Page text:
Nokia claims rare victory in smartphone patent war

Apple will pay the troubled phone manufacturer royalties for technology in its iPhones. But it might not be entirely bad news...

by Emma Haslett
Last Updated: 20 Oct 2011
A few months ago, Nokia chief Stephen Elop warned the company is standing on a ‘burning platform’ – and things haven’t got much better since, with the previously all-conquering handset marker continuing to lose ground at both ends of the market. But after a year of relentless gloom for shareholders, there was some positive news for once today: after two years, the firm has settled a long-running dispute with Apple over a raft of disputed patents the latter uses in its smartphones. Naturally, the settlement doesn’t involve any admission of fault on either side – but judging by the fact that Nokia will receive a one-off payment from Apple, followed by ongoing royalties, it’s pretty clear who the big winner was in this dispute. That said, this outcome might not actually be that bad for Apple…

The dispute started way back in 2009, when Nokia sued Apple for patent infringement over the technology behind the touchscreens, caller IDs, display illumination (backlighting, then) and 3G/wifi technology Apple used in its iPhones. Undeterred, Apple promptly counter-sued over exactly the same points, and the argument rumbled on and on. At one point, Nokia even tried to ban iPhones from being imported into the US.

The agreement, which is reportedly worth millions to Nokia, has come at a crucial time for the embattled company, which admitted in May that its mobile division will only just break-even this year. It’s confidential, so we don’t have the exact figure – but whatever it’s worth, it’ll provide a much-needed boost to the firm, which has struggled to keep up with fleet-footed competitors in the last few years.

Interestingly, though, it might not be a disaster for Apple, either. The company might have lost this battle, but the settlement now leaves rivals – the manufacturer of any phone using Google’s Android operating system, for example – open to similar claims by Nokia. And, by patent analyst (and all-round fun guy) Florian Mueller’s reckoning, ‘most [competitors], if not all of them will likely have to pay more [than Apple] on a per-unit basis because they don’t bring as much intellectual property to the table as Apple definitely did.’ So perhaps this could turn out to be a boon to Steve Jobs et al after all.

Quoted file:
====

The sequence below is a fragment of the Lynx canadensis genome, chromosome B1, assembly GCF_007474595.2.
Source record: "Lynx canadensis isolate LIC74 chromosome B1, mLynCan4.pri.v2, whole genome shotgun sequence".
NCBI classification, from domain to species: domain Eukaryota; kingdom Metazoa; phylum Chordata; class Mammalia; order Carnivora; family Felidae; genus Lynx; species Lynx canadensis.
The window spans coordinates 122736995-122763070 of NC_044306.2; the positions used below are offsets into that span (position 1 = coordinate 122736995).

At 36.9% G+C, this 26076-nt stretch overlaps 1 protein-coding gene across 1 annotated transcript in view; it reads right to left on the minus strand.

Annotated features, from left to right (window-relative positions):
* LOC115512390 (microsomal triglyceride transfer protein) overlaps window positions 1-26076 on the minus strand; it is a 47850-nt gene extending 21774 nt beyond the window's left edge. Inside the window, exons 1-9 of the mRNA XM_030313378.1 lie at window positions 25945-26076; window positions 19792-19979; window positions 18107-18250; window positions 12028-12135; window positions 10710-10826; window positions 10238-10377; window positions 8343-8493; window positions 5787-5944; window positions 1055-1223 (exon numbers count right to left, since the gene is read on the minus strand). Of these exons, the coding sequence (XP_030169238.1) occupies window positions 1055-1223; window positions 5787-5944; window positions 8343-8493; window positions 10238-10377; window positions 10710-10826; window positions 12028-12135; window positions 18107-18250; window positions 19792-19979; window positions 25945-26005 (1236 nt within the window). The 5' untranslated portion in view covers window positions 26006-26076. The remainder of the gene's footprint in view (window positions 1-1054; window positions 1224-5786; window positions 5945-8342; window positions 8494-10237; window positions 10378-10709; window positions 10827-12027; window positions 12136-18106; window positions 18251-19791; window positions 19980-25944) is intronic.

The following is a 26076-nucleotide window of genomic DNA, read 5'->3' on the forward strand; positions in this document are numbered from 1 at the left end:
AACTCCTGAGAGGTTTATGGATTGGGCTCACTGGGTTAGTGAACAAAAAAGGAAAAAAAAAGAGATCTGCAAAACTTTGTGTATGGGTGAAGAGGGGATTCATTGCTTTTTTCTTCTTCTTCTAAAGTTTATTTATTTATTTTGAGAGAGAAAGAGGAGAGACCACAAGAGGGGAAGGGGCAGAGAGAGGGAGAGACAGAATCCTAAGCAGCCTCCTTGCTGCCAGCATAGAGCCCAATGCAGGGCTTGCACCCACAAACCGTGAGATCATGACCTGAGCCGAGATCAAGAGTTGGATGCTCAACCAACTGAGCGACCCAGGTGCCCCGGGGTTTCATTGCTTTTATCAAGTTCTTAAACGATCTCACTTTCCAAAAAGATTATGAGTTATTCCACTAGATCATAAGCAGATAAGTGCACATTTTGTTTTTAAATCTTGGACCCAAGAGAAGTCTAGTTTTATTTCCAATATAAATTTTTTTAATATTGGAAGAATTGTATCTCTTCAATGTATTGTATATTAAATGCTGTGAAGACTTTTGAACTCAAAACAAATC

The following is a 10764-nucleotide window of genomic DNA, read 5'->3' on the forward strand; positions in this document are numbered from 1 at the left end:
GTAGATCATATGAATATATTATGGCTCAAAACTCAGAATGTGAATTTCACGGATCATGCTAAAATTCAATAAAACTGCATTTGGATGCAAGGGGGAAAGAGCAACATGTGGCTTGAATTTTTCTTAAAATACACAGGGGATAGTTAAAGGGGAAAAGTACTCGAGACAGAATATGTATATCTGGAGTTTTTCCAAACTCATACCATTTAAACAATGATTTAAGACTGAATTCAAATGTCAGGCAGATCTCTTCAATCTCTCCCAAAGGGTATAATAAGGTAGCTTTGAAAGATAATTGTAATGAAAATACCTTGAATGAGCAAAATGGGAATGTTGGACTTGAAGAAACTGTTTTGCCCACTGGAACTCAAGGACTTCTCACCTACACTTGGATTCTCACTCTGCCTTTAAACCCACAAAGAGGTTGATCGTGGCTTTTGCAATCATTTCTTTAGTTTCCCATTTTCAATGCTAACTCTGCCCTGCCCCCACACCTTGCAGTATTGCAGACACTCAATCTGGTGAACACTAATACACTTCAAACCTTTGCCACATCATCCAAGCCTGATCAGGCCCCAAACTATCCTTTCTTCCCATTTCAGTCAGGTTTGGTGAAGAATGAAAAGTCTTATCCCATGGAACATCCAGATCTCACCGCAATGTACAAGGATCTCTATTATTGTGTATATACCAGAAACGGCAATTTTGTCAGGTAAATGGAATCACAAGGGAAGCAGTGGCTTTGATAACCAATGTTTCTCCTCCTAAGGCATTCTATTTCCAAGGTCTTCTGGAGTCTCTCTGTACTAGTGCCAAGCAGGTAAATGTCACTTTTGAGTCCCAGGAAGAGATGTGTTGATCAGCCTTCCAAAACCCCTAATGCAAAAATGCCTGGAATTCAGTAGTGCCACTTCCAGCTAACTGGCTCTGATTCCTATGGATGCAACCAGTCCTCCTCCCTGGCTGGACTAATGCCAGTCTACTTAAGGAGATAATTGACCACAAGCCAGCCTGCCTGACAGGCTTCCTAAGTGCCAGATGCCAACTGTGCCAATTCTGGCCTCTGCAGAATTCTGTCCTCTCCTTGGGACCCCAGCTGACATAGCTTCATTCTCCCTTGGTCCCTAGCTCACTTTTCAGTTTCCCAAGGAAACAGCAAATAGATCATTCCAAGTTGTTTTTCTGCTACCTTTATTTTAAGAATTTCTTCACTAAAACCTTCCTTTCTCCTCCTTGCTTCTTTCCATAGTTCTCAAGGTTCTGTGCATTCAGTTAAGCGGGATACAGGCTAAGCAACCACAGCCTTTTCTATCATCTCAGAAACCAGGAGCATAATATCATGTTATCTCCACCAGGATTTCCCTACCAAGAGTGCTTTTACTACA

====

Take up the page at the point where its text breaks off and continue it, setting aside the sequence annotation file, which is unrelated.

It’s not the first time this week Apple has been revealed to be using a rival’s technology. Yesterday, Apple blog InfiniteApple discovered the firm’s much-anticipated cloud offering, iCloud, is actually using Microsoft’s cloud offering, Azure, to store its users’ data. Which might surprise a few people, given the two companies might appear to be arch-rivals (although it’s by no means the first time they’ve co-operated).

Speaking of rival tech giants, there was better news for Facebook today, after all those stories yesterday about it losing users in developed markets (although it’s worth remembering that these figures are only very rough estimates). According to new figures by mobile industry body the GSMA, the Facebook app was the third most popular in the UK in April, behind only Google Maps and Yahhoo Weather – which come pre-loaded on Android devices and iPhones respectively…

 

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